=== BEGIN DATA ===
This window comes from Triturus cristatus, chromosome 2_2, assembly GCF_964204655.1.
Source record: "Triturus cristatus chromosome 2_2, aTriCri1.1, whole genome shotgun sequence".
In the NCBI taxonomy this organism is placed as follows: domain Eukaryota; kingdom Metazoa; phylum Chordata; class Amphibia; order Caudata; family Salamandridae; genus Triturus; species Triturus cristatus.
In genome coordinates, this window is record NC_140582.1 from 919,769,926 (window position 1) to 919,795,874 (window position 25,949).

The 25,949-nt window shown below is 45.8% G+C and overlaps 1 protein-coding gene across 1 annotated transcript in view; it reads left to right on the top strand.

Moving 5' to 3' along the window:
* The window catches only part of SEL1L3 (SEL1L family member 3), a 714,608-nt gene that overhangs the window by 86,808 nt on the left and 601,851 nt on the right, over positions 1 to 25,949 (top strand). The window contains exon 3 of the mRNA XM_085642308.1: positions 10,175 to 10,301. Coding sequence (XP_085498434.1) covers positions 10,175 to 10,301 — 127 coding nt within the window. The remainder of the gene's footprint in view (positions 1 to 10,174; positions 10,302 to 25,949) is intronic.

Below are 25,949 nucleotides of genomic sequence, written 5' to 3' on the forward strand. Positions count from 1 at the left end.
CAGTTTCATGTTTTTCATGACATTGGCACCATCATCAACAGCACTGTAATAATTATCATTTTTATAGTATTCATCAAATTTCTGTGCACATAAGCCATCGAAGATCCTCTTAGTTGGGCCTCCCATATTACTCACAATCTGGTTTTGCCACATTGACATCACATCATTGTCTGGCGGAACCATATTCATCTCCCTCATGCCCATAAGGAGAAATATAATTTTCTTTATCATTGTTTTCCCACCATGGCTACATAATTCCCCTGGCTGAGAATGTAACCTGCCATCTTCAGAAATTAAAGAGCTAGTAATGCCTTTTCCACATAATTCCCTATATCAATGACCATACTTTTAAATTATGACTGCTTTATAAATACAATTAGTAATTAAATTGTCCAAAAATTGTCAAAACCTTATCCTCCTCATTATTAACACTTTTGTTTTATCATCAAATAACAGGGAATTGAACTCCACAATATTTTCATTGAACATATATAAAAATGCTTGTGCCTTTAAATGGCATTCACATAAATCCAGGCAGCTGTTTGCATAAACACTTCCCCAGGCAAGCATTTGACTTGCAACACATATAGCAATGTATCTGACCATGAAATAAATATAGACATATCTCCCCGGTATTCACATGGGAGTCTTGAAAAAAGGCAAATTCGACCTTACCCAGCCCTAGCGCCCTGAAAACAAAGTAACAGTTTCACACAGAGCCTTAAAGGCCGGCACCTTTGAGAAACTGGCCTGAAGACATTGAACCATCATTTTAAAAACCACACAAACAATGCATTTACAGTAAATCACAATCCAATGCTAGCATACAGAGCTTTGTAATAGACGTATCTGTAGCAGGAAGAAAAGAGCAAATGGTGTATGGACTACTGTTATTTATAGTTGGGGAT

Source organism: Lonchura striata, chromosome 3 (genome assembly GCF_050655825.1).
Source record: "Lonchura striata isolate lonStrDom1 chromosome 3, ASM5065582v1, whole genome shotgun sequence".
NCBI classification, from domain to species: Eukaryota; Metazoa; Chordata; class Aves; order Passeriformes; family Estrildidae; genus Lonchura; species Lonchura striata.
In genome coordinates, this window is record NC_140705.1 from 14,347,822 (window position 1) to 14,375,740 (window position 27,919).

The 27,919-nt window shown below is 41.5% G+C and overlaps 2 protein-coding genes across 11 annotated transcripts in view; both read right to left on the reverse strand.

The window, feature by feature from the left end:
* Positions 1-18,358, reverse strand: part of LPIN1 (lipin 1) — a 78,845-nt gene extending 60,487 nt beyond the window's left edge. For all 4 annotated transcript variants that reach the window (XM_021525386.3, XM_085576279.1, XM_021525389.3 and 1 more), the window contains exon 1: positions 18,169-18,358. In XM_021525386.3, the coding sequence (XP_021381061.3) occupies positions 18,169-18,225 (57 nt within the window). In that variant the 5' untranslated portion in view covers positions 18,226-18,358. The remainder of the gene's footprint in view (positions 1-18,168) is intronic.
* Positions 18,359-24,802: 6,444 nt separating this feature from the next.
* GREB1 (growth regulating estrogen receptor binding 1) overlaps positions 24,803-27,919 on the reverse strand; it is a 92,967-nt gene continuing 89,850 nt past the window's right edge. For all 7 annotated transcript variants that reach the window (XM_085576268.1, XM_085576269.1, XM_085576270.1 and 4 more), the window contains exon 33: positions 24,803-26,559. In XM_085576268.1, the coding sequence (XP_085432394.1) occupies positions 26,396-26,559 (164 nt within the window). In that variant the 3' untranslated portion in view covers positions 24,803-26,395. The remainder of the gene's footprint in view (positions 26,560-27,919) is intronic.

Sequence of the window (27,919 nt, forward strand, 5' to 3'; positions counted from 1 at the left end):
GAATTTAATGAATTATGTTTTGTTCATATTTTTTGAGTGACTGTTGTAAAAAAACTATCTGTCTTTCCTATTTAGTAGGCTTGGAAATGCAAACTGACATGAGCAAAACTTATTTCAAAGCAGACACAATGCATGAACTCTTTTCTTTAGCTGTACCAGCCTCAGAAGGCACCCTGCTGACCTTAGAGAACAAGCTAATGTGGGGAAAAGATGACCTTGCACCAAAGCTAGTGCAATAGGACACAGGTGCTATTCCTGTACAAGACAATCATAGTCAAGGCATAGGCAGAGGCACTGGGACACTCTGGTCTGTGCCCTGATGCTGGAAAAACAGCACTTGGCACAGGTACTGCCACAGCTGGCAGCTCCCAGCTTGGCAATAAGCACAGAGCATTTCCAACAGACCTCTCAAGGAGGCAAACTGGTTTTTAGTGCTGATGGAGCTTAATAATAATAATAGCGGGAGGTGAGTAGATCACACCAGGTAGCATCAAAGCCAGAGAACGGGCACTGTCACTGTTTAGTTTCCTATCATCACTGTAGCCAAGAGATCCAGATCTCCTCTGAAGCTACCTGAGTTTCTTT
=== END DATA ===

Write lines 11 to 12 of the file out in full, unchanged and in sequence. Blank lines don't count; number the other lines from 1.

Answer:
Source record: "Lonchura striata isolate lonStrDom1 chromosome 3, ASM5065582v1, whole genome shotgun sequence".
NCBI classification, from domain to species: Eukaryota; Metazoa; Chordata; class Aves; order Passeriformes; family Estrildidae; genus Lonchura; species Lonchura striata.